Pundits, Congressional Republicans, and even allies have lately taken to worrying about U.S. military commitments in Asia. Their concern is that Pentagon budget cuts and distractions in Europe and the Middle-East undermine the U.S.’s ability or willingness to fight. So China might be emboldened to use its growing military for territorial aggression.
Those fears are misplaced. States on the receiving end of deterrent threats historically pay little attention to what the threatening state did elsewhere; they focus on its interests in their conflict and the military balance there. Because the United States and its Asian allies are not close to losing their military advantages over China and have as much reason now to fight as ever, U.S. defense cuts and foreign troubles do not endanger East Asia’s stability.
U.S. defense cuts and foreign troubles do not endanger East Asia’s stability.
The Obama administration wants to spend $521 billion on “national defense” in fiscal year 2015, along with a supplemental request of $79 billion or so. If current spending caps remain the law, U.S. military spending, adjusting for inflation, will fall slightly in 2016, making it about 15 percent lower than 2010, the peak of the recent buildup, and then begin gradually rising. Still, non-war 2016 Pentagon spending would exceed U.S. Cold War averages and amount to roughly three times PLA spending, even adjusting for purchasing power differences. And the United States will devote a much bigger share of its wealth to military power.
Of course, total military spending reveals little about how combat between states would go. That depends mainly on the geography of combat and capabilities of the forces that can deploy to the fight. Those considerations show why the United States and its Asian allies will contain China for the foreseeable future. While a comprehensive review of the U.S.-China balance of power is impossible here, several points are revealing.
First, in the most likely war scenarios, the United States and an ally would be defending a coastline or island. Defending is easier than attacking, especially against invaders coming from the sea, as Chinese forces attacking Japan, defended islands, or Taiwan must. Dug-in forces on shore can withstand air attack and brutalize the ships or aircraft carrying landing forces.
Second, any U.S.-China war would occur in domains of relative U.S. strength: the air, the sea, and even space. Even if China manages to deploy ballistic or cruise missiles capable of hitting moving U.S. ships, the missiles’ accuracy will depend on the radars that are vulnerable to jamming or direct attack. China has little prospect of gaining the ability to track and kill U.S. submarines, which can wreck havoc on the PLA Navy. And in the South China Sea, Chinese fighter aircraft would exceed ranges where airborne warning and control aircraft could cue them, unlike their U.S. rivals.
Inexperience and institutional deficiencies slow China’s ability to close those gaps, whatever it’s spending. Breathless reports notwithstanding, the Chinese defense industry still struggles to make stealth aircraft and precision-guided missiles. The PLA is still learning to operate its sole aircraft carrier and to keep ballistic submarines at sea. The PLA lacks combat experience and suffers from graft; officer’s promotions and procurement awards often require kickbacks.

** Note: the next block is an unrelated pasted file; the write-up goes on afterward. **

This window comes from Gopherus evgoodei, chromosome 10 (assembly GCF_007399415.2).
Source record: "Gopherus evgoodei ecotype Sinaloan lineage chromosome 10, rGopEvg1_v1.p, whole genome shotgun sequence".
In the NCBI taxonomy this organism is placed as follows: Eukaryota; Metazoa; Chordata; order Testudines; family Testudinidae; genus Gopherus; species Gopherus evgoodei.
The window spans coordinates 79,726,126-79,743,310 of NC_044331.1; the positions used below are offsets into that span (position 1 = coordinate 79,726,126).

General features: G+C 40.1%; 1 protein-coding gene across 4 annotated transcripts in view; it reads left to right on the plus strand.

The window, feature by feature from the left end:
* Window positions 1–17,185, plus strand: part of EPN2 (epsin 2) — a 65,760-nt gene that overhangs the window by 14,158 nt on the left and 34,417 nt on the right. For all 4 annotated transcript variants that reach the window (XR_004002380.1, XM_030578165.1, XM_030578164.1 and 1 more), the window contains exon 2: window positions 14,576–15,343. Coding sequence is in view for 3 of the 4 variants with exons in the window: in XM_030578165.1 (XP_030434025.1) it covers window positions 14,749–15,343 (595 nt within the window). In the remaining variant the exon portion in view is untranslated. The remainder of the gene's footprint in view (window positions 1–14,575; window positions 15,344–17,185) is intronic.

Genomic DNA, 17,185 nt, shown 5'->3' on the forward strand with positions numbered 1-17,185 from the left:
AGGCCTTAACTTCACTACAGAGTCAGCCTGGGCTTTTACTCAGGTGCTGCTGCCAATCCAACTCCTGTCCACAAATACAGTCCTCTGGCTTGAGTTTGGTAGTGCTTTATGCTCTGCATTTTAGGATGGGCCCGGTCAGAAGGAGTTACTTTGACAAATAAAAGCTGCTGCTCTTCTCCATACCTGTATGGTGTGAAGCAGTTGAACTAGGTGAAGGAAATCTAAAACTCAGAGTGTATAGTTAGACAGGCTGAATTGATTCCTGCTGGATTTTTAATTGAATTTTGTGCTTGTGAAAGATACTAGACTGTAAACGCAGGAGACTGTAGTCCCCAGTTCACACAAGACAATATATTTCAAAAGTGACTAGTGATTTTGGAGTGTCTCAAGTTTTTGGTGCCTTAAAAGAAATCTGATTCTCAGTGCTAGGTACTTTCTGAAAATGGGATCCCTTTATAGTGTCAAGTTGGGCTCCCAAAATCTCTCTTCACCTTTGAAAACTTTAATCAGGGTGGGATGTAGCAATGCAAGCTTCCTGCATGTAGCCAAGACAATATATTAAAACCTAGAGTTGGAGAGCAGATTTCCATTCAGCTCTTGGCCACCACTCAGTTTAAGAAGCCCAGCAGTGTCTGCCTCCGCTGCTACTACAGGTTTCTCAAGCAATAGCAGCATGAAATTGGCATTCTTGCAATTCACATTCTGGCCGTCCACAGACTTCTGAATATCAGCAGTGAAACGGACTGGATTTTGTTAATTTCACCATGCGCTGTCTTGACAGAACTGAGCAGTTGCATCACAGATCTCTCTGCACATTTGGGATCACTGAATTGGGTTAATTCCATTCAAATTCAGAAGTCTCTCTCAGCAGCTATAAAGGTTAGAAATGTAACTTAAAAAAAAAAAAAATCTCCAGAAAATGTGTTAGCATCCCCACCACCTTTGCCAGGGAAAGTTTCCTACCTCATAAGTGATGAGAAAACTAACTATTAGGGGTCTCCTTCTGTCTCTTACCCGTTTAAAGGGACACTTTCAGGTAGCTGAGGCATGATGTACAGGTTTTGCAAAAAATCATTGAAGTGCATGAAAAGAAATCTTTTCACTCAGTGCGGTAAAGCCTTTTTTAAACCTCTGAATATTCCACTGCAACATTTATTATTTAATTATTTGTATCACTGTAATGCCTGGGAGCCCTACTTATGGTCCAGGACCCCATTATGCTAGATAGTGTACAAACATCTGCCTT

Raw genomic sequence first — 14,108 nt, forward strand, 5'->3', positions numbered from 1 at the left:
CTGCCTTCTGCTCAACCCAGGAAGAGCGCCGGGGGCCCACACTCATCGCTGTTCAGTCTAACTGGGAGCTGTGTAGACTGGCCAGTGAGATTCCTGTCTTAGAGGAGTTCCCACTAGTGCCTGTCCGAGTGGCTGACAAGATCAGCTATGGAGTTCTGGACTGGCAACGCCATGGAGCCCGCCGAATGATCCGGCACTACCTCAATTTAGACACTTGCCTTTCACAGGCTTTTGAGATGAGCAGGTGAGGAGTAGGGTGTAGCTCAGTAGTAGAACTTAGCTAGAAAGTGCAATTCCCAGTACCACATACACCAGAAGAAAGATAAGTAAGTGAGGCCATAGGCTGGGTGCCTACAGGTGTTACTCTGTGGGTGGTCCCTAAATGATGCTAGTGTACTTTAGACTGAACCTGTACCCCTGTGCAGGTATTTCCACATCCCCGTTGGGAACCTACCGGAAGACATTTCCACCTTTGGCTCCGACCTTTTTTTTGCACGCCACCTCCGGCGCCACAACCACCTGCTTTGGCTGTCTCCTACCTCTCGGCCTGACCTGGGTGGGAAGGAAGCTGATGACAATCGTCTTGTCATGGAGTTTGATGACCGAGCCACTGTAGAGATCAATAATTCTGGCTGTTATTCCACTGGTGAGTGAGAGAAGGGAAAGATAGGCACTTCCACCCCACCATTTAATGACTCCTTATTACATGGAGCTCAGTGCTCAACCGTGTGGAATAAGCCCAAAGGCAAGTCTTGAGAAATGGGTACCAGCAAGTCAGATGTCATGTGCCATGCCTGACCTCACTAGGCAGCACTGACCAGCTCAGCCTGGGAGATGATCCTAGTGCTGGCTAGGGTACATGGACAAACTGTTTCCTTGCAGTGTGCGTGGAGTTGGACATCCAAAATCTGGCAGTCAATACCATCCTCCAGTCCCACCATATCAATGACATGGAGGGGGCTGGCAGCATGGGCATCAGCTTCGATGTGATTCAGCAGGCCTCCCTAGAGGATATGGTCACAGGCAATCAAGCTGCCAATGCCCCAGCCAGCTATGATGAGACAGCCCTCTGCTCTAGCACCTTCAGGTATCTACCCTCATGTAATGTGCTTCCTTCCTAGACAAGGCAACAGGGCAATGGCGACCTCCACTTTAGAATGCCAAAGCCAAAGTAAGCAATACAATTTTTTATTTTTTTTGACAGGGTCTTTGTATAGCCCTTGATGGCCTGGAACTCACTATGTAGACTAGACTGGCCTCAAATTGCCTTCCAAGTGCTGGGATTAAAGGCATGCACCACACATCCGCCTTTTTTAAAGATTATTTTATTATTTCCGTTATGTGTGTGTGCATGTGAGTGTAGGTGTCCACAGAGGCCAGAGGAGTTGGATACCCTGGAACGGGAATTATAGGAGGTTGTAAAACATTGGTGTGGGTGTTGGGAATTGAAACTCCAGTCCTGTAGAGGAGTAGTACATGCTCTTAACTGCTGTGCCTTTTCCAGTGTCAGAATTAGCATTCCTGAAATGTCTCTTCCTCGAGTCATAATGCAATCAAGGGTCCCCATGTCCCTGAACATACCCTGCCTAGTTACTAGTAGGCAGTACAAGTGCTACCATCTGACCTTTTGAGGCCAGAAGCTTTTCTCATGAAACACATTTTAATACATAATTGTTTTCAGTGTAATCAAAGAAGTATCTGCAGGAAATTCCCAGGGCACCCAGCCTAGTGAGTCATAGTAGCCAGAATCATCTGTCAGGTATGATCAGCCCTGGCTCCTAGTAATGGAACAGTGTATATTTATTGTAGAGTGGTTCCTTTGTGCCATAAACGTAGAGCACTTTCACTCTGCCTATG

Certainly the Pentagon has its own acquisition problems, which is one reason why the Navy and Air Force have shrunk over decades in terms of ships and aircraft. But, at the same time, gains in accuracy, surveillance capability and communications systems have made each platform more deadly and the whole force more capable. Today the Pentagon is attempting to preserve these relative strengths. Planned cuts focus on personnel spending, while procurement and operational accounts do relatively well over the next five years.
Third, limits on U.S. force availability are often overstated. Hawks claim that global responsibilities would leave only a portion of the U.S. military available for China. But war is unlikely to erupt without crisis that allows the United States to move forces to the region, especially the aircraft carriers, amphibious assault ships, and fighter aircraft most relevant to Pacific combat. And the war would be important enough to merit lessening forces elsewhere. China, meanwhile, has its own competing military concerns, such as India.
Fourth, U.S. nuclear weapons go far to deter China. Even if Chinese leaders doubt that the United States would risk nuclear war for an ally, the consequences of being wrong about that quell aggression. And Chinese leaders still cannot be sure that their nuclear arsenal can survive a U.S. first strike.
Finally, there is little reason to assume China will become more aggressive. Economic and demographic trends militate against China sustaining its rate of military spending. And fear of major war, even a conventional one with a state like Japan, tempers China’s territorial ambitions. In that, China follows other historically big powers, including the Soviet Union.
Washington’s foreign policy elites have narcissistic take on deterrence; they see it teetering with every foreign policy decision that troubles them. But East Asia’s stability remains robust—insensitive to the annual fights in Congress—because war remains a losing prospect for all major powers.
Still, Washington’s misconceptions about its credibility may have an ironic virtue. If allies take U.S. commentary about insufficient pivots and failed red lines too seriously, they may worry enough to pay more for their own defense and give U.S. taxpayers a break. Letting them sweat a bit is in the U.S. interest.